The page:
Sunday, July 08, 2007

The old runaround

It's fate: You bring your collapsible chair, and you end up spending most of your time lugging it from stage to stage. I saw 10 different acts at Bluesfest. Some I just stayed for a song or two (or arrived too late to see anything but the tail-end), but I did catch all of Jon Rae and the River, Jetplanes of Abraham and Toumani Diabate, so it was a day well-spent.

The first act I went to check out was Burnside Style, an act formed by the sons of famed primordial bluesman J.L. Burnside. I did overhear a snippet of conversation about "border trouble"; and the guy handling the microphone seemed more Chicago harmonica blues than Southern juke joint ... which may explain why he's called Chicago Bob Nelson. As I discovered later, this was blues pianist David Maxwell's combo. Maxwell himself has a few more Bluesfest gigs, and I would not be surprised to see him pop up as a guest at Tony D's Sunday shindig on the main stage.

My next stop, the Black Sheep Stage - a swell little venue - to catch the last few songs by The Soiree (sort of a personal tradition of mine).

That done, I sneaked off to check out Janiva Magness at the Rogers Stage. A good rhythm and blues vocalist, but a shade too civilized for me.

I overhead a few snippets of noise from the River Stage and went back there to listen to a few songs from Matt Schofield, a European bluesman who wields a pretty good electric guitar, though nothing you haven't heard before.

So, off to see Jon-Rae and The River, a hotly tipped outfit that specializes in testifying indie roots rock. They really rocked the joint.

That done, I briefly wandered over to the main stage to see if conditions had improved. There was a pretty good show winding up when I arrived, by Ryan Shaw. Some funky stuff from him and his band (actually, I think it was a chopped-and-'shopped version of Funky Broadway).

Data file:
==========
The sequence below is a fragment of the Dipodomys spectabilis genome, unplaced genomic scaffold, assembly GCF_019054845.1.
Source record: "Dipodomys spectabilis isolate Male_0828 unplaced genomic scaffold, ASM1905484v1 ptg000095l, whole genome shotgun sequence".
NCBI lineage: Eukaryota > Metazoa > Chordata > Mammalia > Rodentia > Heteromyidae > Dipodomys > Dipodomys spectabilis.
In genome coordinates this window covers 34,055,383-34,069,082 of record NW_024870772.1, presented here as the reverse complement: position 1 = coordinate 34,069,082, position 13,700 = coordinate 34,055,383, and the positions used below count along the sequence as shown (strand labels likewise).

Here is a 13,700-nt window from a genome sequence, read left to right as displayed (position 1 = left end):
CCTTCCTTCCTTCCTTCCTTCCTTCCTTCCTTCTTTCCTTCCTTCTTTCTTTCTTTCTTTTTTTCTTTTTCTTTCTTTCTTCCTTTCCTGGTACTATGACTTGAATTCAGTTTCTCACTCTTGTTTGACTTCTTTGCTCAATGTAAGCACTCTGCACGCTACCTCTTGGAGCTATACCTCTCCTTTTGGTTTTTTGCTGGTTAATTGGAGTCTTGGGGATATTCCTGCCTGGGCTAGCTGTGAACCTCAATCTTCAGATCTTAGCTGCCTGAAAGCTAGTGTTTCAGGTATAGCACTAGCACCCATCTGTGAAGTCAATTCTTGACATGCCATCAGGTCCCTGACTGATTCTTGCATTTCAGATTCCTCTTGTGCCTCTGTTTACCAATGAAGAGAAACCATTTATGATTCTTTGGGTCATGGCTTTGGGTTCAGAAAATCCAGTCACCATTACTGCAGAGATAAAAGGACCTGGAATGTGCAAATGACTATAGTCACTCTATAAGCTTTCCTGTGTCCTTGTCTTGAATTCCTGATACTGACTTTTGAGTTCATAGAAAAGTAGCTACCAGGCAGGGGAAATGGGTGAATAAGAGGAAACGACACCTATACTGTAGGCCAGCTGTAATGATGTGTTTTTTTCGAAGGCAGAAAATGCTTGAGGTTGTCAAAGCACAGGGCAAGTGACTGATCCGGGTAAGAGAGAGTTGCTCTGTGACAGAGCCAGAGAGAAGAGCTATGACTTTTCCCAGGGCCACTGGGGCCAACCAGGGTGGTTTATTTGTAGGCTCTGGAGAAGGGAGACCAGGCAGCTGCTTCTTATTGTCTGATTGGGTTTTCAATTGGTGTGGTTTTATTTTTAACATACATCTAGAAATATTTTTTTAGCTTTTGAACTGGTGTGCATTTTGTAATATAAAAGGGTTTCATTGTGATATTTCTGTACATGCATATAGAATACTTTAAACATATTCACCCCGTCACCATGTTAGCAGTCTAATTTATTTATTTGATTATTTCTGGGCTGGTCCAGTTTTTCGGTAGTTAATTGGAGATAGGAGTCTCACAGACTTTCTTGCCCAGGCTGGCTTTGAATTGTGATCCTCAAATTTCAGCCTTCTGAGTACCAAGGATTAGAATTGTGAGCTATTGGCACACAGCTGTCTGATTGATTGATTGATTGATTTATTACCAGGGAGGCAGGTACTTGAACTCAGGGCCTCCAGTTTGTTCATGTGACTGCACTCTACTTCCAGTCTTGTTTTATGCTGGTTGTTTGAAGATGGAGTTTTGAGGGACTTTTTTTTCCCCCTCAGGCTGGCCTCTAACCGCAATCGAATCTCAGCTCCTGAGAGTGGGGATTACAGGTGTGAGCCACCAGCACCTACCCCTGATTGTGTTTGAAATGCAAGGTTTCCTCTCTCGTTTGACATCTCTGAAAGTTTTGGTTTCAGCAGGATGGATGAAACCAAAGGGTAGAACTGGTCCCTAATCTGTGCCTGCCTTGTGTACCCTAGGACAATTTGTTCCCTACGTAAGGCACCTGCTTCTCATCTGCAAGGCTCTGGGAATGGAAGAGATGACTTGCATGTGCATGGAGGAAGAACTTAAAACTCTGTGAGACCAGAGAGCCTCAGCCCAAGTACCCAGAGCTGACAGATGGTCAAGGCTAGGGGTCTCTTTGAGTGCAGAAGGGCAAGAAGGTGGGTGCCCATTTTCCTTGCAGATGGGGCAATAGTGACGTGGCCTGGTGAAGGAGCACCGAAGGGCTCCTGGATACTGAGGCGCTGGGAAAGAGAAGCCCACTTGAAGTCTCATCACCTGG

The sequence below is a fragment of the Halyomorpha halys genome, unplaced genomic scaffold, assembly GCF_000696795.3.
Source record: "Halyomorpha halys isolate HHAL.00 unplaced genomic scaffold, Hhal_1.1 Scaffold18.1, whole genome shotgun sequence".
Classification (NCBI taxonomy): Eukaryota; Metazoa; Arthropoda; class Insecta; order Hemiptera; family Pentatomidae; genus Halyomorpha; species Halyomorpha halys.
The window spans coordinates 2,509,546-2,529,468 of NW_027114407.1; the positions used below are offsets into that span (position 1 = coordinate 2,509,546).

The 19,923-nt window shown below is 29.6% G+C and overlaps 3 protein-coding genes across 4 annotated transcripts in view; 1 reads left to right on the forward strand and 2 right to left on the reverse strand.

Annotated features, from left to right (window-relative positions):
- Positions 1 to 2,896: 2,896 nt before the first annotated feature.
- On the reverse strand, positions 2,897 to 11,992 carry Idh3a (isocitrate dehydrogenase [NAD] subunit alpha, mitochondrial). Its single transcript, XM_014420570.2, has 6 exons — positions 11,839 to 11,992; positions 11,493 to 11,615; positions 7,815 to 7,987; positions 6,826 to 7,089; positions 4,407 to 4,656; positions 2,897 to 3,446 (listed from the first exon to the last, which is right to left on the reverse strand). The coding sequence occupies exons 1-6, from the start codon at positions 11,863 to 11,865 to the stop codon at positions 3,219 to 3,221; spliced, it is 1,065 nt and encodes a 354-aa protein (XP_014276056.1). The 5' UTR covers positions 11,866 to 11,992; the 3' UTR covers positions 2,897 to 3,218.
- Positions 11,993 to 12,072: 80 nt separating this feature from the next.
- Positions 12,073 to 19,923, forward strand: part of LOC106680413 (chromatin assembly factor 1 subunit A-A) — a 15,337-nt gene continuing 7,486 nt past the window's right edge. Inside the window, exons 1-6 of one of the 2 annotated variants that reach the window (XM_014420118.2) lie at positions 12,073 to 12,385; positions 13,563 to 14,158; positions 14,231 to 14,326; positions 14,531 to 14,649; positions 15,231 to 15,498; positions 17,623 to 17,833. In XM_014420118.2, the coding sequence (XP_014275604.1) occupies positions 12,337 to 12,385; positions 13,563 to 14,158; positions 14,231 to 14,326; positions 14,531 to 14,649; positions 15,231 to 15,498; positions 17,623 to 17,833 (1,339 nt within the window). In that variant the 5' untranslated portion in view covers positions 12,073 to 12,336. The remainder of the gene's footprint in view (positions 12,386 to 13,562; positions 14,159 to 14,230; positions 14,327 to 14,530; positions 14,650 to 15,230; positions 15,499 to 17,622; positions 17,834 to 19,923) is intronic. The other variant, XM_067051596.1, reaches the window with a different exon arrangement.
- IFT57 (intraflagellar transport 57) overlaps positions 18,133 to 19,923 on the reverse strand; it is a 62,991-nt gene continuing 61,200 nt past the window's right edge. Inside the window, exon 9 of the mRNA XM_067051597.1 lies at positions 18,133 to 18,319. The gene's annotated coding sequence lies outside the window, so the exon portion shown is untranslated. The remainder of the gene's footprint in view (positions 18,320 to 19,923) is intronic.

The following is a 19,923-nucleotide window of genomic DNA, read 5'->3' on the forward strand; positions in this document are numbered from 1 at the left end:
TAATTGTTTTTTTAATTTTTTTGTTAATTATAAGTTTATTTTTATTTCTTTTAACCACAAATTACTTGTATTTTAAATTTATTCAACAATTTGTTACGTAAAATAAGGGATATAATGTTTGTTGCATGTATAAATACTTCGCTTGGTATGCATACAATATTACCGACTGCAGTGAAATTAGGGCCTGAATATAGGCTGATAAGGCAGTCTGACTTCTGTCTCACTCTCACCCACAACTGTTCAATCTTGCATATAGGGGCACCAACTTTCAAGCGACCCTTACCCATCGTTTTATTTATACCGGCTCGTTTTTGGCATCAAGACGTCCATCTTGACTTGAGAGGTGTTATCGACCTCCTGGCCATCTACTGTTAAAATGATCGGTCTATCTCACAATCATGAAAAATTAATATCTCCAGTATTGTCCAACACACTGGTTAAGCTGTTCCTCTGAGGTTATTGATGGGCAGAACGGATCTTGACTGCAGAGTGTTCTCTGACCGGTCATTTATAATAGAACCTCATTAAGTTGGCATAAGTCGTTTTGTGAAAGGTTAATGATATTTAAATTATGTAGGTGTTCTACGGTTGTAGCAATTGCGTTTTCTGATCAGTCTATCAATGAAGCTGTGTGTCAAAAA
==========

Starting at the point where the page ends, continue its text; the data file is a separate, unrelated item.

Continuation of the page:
After that I went back to watch Jetplanes of Abraham at the Black Sheep Stage. They attracted a big crowd.

With some minutes to kill I decided to go and see Mute Math, who attracted a young crowd to the River Stage for their polyrhythmic psychedelic emo-prog. They're very active on stage - and they have a keytar.

I wanted to make sure I had a good seat for Toumani Diabate so I returned to The Black Sheep Stage. Good thing too, because Mihirangi, who I had planned to give a pass, turned out to be a very compelling vocalist (she's performing today in the Barney Danson Theatre).

I expected the place to be packed for Diabate, but in fact the crowd was in no danger of jamming the place. It was a healthy turnout, but I suspect Manu Chao stole a good chunk of his audience. He's gathered a band of expert musicians from the countries that were once part of the Mande Empire. It was truly an awe-inspiring musical experience.

If I were a sensible person, I would have gone straight to bed after all that (it wrapped up around 11 p.m.), but after I got home I still felt fairly awake so I picked up the appropriate camera gear and went over to Babylon in time to catch the latter half of the Million Dollar Marxists' return home show.

First up, Hellcat Records thrashcore punks Societys Parasites.

The Million Dollar Marxists ripped through their set even more rippingly than usual.

Quite a full day! And now I'm going to bed - it's closing in on 4 a.m. and I'm no longer feeling so perky.

1 comment:

dial613 said...

agreed on toumani diabate, i would say exactly the same thing. really really neat

glad you were there to get pics .. looking forward to seeing the rest